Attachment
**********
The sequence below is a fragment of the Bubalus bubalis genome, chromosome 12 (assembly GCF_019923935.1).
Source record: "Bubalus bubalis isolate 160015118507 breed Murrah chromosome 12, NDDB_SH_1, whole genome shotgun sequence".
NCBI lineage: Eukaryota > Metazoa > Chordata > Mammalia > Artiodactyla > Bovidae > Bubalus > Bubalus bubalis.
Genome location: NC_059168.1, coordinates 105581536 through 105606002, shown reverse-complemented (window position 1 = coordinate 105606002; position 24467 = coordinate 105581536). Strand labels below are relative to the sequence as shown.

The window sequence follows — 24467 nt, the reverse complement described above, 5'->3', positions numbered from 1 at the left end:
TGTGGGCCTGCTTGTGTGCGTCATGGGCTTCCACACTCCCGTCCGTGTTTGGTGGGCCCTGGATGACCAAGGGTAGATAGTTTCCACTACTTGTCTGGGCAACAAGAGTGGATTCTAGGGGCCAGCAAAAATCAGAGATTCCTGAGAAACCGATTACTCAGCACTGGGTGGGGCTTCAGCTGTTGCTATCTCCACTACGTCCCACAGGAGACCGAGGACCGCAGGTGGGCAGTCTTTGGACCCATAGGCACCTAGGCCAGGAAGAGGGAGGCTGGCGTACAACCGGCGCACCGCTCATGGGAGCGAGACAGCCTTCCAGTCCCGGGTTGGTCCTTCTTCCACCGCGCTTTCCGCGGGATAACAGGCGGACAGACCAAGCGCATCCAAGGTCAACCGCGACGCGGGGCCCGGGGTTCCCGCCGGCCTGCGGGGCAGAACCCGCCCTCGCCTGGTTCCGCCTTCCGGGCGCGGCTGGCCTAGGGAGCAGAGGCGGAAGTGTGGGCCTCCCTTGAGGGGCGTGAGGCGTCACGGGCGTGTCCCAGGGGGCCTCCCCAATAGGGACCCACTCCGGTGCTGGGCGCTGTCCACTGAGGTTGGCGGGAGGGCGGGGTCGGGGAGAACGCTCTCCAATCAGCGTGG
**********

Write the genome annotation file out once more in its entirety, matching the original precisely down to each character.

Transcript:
The sequence below is a fragment of the Bubalus bubalis genome, chromosome 12 (assembly GCF_019923935.1).
Source record: "Bubalus bubalis isolate 160015118507 breed Murrah chromosome 12, NDDB_SH_1, whole genome shotgun sequence".
NCBI lineage: Eukaryota > Metazoa > Chordata > Mammalia > Artiodactyla > Bovidae > Bubalus > Bubalus bubalis.
Genome location: NC_059168.1, coordinates 105581536 through 105606002, shown reverse-complemented (window position 1 = coordinate 105606002; position 24467 = coordinate 105581536). Strand labels below are relative to the sequence as shown.

The window sequence follows — 24467 nt, the reverse complement described above, 5'->3', positions numbered from 1 at the left end:
TGTGGGCCTGCTTGTGTGCGTCATGGGCTTCCACACTCCCGTCCGTGTTTGGTGGGCCCTGGATGACCAAGGGTAGATAGTTTCCACTACTTGTCTGGGCAACAAGAGTGGATTCTAGGGGCCAGCAAAAATCAGAGATTCCTGAGAAACCGATTACTCAGCACTGGGTGGGGCTTCAGCTGTTGCTATCTCCACTACGTCCCACAGGAGACCGAGGACCGCAGGTGGGCAGTCTTTGGACCCATAGGCACCTAGGCCAGGAAGAGGGAGGCTGGCGTACAACCGGCGCACCGCTCATGGGAGCGAGACAGCCTTCCAGTCCCGGGTTGGTCCTTCTTCCACCGCGCTTTCCGCGGGATAACAGGCGGACAGACCAAGCGCATCCAAGGTCAACCGCGACGCGGGGCCCGGGGTTCCCGCCGGCCTGCGGGGCAGAACCCGCCCTCGCCTGGTTCCGCCTTCCGGGCGCGGCTGGCCTAGGGAGCAGAGGCGGAAGTGTGGGCCTCCCTTGAGGGGCGTGAGGCGTCACGGGCGTGTCCCAGGGGGCCTCCCCAATAGGGACCCACTCCGGTGCTGGGCGCTGTCCACTGAGGTTGGCGGGAGGGCGGGGTCGGGGAGAACGCTCTCCAATCAGCGTGG